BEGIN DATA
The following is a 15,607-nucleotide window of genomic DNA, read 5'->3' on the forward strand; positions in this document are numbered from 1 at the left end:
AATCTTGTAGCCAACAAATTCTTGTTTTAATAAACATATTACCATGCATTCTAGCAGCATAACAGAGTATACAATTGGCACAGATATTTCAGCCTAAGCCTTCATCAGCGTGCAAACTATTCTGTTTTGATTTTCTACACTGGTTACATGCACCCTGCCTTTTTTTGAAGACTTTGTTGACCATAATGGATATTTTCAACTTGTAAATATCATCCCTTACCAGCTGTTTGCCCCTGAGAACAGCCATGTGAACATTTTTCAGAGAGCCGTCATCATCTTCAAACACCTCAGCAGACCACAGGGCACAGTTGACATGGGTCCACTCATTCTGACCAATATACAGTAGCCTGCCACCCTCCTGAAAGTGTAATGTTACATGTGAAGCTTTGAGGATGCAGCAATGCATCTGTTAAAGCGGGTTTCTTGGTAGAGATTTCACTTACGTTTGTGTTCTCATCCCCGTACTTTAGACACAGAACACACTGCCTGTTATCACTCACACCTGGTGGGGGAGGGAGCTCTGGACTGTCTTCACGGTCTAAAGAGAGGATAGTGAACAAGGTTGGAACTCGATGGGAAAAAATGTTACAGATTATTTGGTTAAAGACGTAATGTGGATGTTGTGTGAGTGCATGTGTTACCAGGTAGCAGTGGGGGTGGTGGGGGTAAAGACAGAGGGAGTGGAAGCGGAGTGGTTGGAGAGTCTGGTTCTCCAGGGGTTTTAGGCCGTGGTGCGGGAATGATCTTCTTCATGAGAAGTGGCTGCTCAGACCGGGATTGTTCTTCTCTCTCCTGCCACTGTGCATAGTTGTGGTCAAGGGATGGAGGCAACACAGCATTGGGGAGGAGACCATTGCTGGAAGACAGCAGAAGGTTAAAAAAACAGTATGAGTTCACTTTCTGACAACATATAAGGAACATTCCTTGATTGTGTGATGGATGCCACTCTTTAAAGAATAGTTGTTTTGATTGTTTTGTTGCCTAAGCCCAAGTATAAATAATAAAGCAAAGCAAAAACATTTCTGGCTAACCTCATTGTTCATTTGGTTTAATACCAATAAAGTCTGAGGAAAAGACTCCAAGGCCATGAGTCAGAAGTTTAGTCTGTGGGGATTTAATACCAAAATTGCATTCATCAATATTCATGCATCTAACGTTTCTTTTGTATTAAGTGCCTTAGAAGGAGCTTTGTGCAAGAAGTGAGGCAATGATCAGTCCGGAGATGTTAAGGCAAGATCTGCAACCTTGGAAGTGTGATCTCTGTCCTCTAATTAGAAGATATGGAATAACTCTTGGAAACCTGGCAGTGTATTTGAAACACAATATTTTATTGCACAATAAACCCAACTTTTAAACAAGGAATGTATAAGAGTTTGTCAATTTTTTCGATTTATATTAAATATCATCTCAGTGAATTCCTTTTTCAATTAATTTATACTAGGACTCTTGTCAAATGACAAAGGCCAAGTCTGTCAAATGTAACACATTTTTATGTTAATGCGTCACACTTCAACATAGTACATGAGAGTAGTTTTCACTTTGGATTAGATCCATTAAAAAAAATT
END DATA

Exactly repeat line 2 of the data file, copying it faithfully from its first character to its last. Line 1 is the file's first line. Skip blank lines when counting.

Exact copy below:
AATCTTGTAGCCAACAAATTCTTGTTTTAATAAACATATTACCATGCATTCTAGCAGCATAACAGAGTATACAATTGGCACAGATATTTCAGCCTAAGCCTTCATCAGCGTGCAAACTATTCTGTTTTGATTTTCTACACTGGTTACATGCACCCTGCCTTTTTTTGAAGACTTTGTTGACCATAATGGATATTTTCAACTTGTAAATATCATCCCTTACCAGCTGTTTGCCCCTGAGAACAGCCATGTGAACATTTTTCAGAGAGCCGTCATCATCTTCAAACACCTCAGCAGACCACAGGGCACAGTTGACATGGGTCCACTCATTCTGACCAATATACAGTAGCCTGCCACCCTCCTGAAAGTGTAATGTTACATGTGAAGCTTTGAGGATGCAGCAATGCATCTGTTAAAGCGGGTTTCTTGGTAGAGATTTCACTTACGTTTGTGTTCTCATCCCCGTACTTTAGACACAGAACACACTGCCTGTTATCACTCACACCTGGTGGGGGAGGGAGCTCTGGACTGTCTTCACGGTCTAAAGAGAGGATAGTGAACAAGGTTGGAACTCGATGGGAAAAAATGTTACAGATTATTTGGTTAAAGACGTAATGTGGATGTTGTGTGAGTGCATGTGTTACCAGGTAGCAGTGGGGGTGGTGGGGGTAAAGACAGAGGGAGTGGAAGCGGAGTGGTTGGAGAGTCTGGTTCTCCAGGGGTTTTAGGCCGTGGTGCGGGAATGATCTTCTTCATGAGAAGTGGCTGCTCAGACCGGGATTGTTCTTCTCTCTCCTGCCACTGTGCATAGTTGTGGTCAAGGGATGGAGGCAACACAGCATTGGGGAGGAGACCATTGCTGGAAGACAGCAGAAGGTTAAAAAAACAGTATGAGTTCACTTTCTGACAACATATAAGGAACATTCCTTGATTGTGTGATGGATGCCACTCTTTAAAGAATAGTTGTTTTGATTGTTTTGTTGCCTAAGCCCAAGTATAAATAATAAAGCAAAGCAAAAACATTTCTGGCTAACCTCATTGTTCATTTGGTTTAATACCAATAAAGTCTGAGGAAAAGACTCCAAGGCCATGAGTCAGAAGTTTAGTCTGTGGGGATTTAATACCAAAATTGCATTCATCAATATTCATGCATCTAACGTTTCTTTTGTATTAAGTGCCTTAGAAGGAGCTTTGTGCAAGAAGTGAGGCAATGATCAGTCCGGAGATGTTAAGGCAAGATCTGCAACCTTGGAAGTGTGATCTCTGTCCTCTAATTAGAAGATATGGAATAACTCTTGGAAACCTGGCAGTGTATTTGAAACACAATATTTTATTGCACAATAAACCCAACTTTTAAACAAGGAATGTATAAGAGTTTGTCAATTTTTTCGATTTATATTAAATATCATCTCAGTGAATTCCTTTTTCAATTAATTTATACTAGGACTCTTGTCAAATGACAAAGGCCAAGTCTGTCAAATGTAACACATTTTTATGTTAATGCGTCACACTTCAACATAGTACATGAGAGTAGTTTTCACTTTGGATTAGATCCATTAAAAAAAATT